Improved political developments in Zimbabwe boost diversified investment outfit Brainworks

Brainworks Limited, (From Left to Right): George Manyere; Isaac A Moyo, Zimbabwe Ambassador to RSA, Walter Kambwanyi, Chief Financial Officer of Brainworks Limited, Brett Childs, CEO of Brainworks Limited at the company's listing in October last year.

 

Business Report

Diversified investment holding company Brainworks, which completed its primary listing on the JSE in October last year, said improved political developments in Zimbabwe bodes well for the company in the future.
In its maiden annual results covering the year ended December, the group reported 22 percent increase in revenue to $58.6 million (R706.13m) as compared to $48.1m reported last year, with the growth recorded across all the group’s three operating segments, with major growth being recorded by the hospitality segment.
The group reported a profit $11.1m while headline loss per share was 14.22 US cents a share.
The group did not declare a dividend.
Hospitality contributed 88 percent of the total revenues for the year under review; whereas it was 3 percent lower when compared to the prior year on the back of revenue growth in the group’s other investments.
The growth in hospitality was driven by the increase in hotel occupancy from 44 percent recorded in the prior year to 52 percent for the year.
The group’s other investments contributed $6.8m to this year’s revenues.
Hospitality revenue of $51.8m represents growth of 19 percent relative to $43.6m recorded in 2016.
“Following the political developments towards the end of 2017, the new government has declared that “Zimbabwe is open for business” and that broad theme has been well received by the business community in general and international investors in particular,” the group said.
Brainworks’ headquarters are in Mauritius and its investment is based on the Zimbabwean hospitality, real estate, financial services and logistics sectors.
It said the current Zimbabwean government has already begun to reverse some policies that were previously considered restrictive to investors coming into the country and these business friendly developments have reignited investor interest in Zimbabwe particularly within the hospitality sector.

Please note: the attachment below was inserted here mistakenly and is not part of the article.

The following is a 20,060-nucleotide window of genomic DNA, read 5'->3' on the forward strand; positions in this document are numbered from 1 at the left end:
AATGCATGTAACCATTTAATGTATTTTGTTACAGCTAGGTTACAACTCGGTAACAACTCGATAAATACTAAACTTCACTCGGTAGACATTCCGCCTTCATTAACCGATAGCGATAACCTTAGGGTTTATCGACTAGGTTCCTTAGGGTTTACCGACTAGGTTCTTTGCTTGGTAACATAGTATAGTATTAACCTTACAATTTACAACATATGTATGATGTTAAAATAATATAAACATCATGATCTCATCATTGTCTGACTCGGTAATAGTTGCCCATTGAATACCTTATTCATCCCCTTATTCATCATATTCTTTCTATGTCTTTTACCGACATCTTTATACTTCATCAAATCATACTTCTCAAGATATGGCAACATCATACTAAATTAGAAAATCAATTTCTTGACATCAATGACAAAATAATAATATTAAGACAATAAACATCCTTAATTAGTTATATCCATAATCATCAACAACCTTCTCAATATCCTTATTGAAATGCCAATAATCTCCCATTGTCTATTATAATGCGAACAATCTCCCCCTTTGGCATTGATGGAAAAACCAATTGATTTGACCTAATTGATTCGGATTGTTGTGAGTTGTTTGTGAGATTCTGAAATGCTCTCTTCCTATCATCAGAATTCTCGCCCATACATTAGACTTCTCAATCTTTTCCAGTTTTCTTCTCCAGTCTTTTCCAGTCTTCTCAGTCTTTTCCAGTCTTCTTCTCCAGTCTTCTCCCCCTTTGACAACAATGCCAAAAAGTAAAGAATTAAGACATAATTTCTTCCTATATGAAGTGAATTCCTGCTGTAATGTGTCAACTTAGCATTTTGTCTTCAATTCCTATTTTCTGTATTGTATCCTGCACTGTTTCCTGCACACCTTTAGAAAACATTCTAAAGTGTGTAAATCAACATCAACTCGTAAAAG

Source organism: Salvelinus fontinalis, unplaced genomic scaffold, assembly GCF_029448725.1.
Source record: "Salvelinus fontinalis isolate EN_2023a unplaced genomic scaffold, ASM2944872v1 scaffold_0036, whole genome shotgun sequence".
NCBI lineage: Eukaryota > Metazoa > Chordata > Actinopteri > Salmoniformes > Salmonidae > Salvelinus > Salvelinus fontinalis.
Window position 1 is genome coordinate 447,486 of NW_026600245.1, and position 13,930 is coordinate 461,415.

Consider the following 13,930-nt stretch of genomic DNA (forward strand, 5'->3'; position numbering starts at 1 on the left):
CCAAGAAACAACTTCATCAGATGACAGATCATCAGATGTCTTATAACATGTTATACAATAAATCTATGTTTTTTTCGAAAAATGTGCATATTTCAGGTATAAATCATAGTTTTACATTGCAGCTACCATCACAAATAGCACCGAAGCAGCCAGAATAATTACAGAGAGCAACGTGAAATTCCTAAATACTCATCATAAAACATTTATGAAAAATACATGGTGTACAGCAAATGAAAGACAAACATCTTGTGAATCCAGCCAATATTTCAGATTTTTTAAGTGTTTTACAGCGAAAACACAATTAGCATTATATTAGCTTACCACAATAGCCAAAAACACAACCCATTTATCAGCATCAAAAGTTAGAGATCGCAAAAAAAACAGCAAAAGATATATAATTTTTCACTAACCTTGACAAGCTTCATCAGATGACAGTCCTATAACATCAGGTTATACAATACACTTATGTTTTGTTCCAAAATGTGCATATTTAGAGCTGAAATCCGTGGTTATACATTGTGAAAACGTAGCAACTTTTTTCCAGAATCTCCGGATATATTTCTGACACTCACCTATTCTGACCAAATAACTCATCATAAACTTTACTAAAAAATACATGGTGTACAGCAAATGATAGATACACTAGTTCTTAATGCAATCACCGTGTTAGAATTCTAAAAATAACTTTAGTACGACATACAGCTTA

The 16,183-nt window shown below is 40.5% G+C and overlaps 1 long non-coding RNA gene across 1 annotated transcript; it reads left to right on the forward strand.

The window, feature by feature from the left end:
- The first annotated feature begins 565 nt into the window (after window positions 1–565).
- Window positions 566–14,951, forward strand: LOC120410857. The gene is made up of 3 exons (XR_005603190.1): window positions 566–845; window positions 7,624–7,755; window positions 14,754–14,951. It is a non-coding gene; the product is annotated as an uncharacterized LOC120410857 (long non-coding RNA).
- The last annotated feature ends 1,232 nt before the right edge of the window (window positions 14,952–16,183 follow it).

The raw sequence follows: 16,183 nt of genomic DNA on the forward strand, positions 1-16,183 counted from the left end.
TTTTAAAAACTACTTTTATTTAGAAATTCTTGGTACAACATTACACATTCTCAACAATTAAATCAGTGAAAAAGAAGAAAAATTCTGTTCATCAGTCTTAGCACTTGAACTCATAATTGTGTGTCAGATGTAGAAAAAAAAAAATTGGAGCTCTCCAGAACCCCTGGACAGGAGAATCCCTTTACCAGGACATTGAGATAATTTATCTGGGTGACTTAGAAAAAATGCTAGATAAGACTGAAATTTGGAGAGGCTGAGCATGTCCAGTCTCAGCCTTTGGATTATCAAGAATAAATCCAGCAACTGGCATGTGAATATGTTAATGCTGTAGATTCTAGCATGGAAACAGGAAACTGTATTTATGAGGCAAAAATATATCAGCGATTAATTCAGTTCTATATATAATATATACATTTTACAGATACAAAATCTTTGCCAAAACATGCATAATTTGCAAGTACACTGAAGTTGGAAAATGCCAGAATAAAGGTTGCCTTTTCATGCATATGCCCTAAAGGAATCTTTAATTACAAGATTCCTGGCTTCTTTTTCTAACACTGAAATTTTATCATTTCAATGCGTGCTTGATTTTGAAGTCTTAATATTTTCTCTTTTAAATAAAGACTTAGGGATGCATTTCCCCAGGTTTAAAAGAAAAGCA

The group is confident because the country’s economy recorded 3.7 percent growth in 2017 on the back of commendable performance particularly by the agricultural and mining sectors.
Despite the challenges the group is particularly pleased with the results for the year to end December.

In October last year the group managed to raise R316.52m by offering 27 523 396 ordinary shares at an offer price of R11.50 a share and the group said it will pursue secondary listing on the Zimbabwean Stock Exchange later this year.
During the year Brainworks said its operating expenses increased by 18 percent to $40.3m compared to 34.1m, mainly driven by listing expenses amounting to $1.7m while finance charges increased by 19 percent $4.4m.
For the year ahead the group’s key objectives will be to raise capital in order to restructure the group’s debt and to consolidate and strengthen portfolio companies.
“The Group will continue to improve operational efficiencies, boost revenues and control costs which should lead to improved profitability and cash flows,” the group said.
It said it will continue to seek new opportunities in key sectors as they become available in order to build shareholder value.

 

Brett Childs, CEO of Brainworks

 

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